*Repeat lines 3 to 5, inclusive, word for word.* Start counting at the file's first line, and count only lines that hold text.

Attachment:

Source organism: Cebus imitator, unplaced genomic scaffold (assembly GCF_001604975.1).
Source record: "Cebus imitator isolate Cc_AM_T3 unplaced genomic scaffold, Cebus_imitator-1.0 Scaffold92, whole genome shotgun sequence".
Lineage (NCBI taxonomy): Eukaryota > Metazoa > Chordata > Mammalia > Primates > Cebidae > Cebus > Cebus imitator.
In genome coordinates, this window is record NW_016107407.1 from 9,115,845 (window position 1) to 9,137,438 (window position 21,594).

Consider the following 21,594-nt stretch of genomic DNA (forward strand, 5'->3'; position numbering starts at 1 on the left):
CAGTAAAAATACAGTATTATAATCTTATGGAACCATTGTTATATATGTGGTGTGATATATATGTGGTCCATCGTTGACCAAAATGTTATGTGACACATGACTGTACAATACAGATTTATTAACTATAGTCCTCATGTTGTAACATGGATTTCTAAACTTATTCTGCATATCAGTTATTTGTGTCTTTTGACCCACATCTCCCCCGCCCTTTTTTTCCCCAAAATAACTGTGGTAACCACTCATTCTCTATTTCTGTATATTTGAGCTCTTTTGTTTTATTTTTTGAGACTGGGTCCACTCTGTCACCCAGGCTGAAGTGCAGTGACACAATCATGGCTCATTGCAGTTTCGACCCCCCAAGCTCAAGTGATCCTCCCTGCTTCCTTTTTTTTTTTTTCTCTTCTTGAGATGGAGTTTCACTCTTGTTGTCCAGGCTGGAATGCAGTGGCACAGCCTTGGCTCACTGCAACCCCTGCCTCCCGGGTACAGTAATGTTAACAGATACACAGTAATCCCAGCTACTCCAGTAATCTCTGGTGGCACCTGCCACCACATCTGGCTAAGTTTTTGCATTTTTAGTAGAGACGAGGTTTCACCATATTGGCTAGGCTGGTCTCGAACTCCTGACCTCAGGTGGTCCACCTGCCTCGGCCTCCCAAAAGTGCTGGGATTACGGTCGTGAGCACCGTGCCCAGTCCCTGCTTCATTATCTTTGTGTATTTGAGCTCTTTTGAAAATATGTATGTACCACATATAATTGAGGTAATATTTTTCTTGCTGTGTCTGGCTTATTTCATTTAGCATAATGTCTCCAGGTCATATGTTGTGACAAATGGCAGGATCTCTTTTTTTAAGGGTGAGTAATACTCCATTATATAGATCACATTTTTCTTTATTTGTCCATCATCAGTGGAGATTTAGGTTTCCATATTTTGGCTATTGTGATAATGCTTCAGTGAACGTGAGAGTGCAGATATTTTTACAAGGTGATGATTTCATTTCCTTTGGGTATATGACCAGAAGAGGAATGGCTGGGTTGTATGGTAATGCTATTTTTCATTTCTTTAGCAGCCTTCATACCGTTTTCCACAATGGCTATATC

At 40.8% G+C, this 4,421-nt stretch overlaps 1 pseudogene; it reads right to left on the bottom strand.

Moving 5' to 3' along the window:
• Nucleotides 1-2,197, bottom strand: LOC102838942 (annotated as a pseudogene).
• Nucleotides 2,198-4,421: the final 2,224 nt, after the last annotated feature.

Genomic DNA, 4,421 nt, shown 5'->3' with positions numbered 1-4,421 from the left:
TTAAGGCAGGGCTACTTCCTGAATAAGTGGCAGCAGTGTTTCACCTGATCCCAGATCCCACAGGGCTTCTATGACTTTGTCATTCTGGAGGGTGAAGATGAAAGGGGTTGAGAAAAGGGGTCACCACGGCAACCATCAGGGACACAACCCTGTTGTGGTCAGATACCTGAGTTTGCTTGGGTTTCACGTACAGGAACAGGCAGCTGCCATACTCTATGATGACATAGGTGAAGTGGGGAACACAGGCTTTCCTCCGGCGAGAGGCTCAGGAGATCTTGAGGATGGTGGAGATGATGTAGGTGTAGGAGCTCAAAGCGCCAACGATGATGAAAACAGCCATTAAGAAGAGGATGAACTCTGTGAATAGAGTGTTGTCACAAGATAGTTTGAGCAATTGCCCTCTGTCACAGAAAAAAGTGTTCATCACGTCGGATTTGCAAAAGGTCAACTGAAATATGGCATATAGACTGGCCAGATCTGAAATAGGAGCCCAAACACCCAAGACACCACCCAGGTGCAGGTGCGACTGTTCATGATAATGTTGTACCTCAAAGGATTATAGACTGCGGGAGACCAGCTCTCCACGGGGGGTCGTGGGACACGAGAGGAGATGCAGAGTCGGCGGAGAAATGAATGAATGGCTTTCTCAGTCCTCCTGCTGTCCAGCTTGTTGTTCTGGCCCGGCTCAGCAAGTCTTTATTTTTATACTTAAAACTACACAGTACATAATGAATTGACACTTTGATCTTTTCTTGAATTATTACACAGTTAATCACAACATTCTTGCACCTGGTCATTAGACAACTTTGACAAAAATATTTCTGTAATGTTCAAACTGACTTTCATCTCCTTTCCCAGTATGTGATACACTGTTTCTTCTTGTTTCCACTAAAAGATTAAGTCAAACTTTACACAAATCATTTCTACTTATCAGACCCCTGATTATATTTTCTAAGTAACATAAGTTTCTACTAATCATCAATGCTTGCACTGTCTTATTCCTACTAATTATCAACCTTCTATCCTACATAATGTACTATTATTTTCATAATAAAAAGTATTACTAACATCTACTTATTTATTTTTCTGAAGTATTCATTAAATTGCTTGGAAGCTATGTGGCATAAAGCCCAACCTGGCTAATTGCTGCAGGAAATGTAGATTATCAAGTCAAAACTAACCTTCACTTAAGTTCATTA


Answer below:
Lineage (NCBI taxonomy): Eukaryota > Metazoa > Chordata > Mammalia > Primates > Cebidae > Cebus > Cebus imitator.
In genome coordinates, this window is record NW_016107407.1 from 9,115,845 (window position 1) to 9,137,438 (window position 21,594).

Consider the following 21,594-nt stretch of genomic DNA (forward strand, 5'->3'; position numbering starts at 1 on the left):